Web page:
Ground-Level Ozone Is a Creeping Threat to Biodiversity

This story was originally published on Yale Environment 360. It is part of the Climate Desk collaboration.
The famous Sequoia National Parks groves, which are 300-foot tall, sit high above California's San Joaquin Valley, on the Sierra Nevada's western side. They are now under threat like never before. Wildfires have destroyed large swathes of forest and now insects are threatening to kill sequoias.

These majestic trees, and the forest ecosystem in which they live, are also under threat. Due to the smog from the San Joaquin Valley and urban areas, the ozone levels in Sequoia, and Kings Canyon are among the highest in America. Sometimes, the smog levels in this area are as high or higher than those in Los Angeles.

It is well-known that ozone at ground level (or tropospheric) can cause damage to trees and other plants. This happens by altering a variety of biological processes at cellular level. Research has shown that high levels of ozone can negatively impact the growth, vitality, water balance, flowering, and defense abilities of plants.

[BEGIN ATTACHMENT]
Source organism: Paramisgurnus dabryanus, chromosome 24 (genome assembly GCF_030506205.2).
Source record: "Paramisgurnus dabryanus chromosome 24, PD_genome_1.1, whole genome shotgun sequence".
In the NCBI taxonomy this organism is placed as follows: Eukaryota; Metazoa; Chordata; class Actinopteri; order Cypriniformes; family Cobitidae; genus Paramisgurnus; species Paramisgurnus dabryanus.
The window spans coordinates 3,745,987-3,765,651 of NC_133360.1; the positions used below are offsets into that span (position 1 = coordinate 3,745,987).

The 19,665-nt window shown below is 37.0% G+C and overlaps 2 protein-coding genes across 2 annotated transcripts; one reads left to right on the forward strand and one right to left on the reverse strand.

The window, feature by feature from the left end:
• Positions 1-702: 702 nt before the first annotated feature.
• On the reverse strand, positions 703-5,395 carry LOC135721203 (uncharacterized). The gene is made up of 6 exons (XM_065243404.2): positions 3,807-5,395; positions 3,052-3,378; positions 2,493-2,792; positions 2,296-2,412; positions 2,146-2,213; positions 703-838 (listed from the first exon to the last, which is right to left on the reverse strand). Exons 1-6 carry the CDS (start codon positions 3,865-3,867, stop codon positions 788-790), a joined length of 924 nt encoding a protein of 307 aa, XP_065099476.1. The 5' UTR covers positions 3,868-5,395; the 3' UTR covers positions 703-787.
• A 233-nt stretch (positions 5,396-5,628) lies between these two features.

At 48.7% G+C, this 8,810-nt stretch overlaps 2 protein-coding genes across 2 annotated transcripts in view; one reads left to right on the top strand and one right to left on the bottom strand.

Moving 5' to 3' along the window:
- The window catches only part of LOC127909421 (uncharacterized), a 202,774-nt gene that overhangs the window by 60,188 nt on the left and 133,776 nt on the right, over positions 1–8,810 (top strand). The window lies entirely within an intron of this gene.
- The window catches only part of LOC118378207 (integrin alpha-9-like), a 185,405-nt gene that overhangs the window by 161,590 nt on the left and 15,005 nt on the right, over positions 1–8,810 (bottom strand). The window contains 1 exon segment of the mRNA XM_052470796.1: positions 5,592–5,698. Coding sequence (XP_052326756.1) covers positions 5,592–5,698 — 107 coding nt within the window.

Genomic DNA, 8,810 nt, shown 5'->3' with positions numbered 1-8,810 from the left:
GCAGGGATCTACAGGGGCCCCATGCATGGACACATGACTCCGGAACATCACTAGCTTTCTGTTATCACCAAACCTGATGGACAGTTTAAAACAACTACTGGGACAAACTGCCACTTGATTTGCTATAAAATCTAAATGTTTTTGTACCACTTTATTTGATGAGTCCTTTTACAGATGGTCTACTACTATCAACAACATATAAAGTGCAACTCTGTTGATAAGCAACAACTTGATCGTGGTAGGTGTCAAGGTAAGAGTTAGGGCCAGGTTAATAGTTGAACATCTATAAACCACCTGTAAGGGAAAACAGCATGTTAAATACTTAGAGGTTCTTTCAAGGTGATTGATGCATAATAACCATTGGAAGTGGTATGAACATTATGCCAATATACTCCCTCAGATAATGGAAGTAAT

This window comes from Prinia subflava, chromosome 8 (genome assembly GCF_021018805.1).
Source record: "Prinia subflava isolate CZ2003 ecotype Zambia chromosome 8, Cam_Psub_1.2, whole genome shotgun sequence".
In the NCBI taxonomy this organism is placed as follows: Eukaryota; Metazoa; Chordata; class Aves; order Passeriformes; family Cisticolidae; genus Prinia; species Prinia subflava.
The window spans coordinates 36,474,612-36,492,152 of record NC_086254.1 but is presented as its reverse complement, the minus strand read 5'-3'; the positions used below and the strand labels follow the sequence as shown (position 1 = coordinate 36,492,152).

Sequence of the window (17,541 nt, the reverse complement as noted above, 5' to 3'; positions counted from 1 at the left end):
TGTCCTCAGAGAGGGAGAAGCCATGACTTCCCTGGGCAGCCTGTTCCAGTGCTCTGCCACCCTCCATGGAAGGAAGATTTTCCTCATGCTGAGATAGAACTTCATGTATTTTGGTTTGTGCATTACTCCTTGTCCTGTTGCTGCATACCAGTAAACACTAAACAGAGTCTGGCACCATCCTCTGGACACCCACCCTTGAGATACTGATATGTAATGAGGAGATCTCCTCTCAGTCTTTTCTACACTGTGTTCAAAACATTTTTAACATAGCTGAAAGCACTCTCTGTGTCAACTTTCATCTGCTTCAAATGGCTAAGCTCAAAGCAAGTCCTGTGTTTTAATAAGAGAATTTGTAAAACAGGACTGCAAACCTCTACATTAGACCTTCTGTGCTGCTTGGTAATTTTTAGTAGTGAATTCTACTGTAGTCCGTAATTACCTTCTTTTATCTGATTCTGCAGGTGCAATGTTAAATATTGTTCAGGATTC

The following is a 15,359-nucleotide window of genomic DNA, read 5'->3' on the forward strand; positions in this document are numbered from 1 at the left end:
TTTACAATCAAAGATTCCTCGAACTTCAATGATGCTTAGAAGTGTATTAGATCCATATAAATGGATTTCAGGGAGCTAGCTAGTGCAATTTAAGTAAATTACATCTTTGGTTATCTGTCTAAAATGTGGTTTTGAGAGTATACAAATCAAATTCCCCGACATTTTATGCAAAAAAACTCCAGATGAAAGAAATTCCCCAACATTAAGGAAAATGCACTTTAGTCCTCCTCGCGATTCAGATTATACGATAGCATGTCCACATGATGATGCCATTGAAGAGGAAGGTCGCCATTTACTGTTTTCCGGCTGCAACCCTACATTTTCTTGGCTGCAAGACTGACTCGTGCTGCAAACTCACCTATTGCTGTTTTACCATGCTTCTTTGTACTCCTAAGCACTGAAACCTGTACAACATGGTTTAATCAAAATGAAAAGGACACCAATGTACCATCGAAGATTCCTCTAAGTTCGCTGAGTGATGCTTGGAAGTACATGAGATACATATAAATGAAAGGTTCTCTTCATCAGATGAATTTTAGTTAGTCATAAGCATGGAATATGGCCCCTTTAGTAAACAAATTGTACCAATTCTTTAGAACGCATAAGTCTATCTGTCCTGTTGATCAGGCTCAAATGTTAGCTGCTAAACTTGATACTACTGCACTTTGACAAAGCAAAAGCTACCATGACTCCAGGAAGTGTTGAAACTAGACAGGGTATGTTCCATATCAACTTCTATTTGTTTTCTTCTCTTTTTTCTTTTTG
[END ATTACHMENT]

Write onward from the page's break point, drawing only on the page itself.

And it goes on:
Researchers have recently focused their attention on how the harmful effects of ozone can affect entire ecosystems. They can impact biodiversity and harm insects, wildlife, and soil.

These knock-on effects include making plants less nutritious, decreasing the scent trails that pollinators use to find their target, changing the timing and location of leaf fall, altering the forest floor and the microbes and other organisms that dwell there, as well as reducing the harvests of staple foods like wheat and corn. Scientists predict that these negative impacts will worsen as the planet heats. Ground-level ozone levels rise with rising temperatures.

Because the effects of ozone on the Sierras and other places are hard to study and have not been well-funded, it is difficult to fully understand their impacts. It can be difficult for scientists to distinguish ozone's effects from other stressors like drought or warmer temperatures. Many of the changes caused by ozone could not be detected for many years or even decades.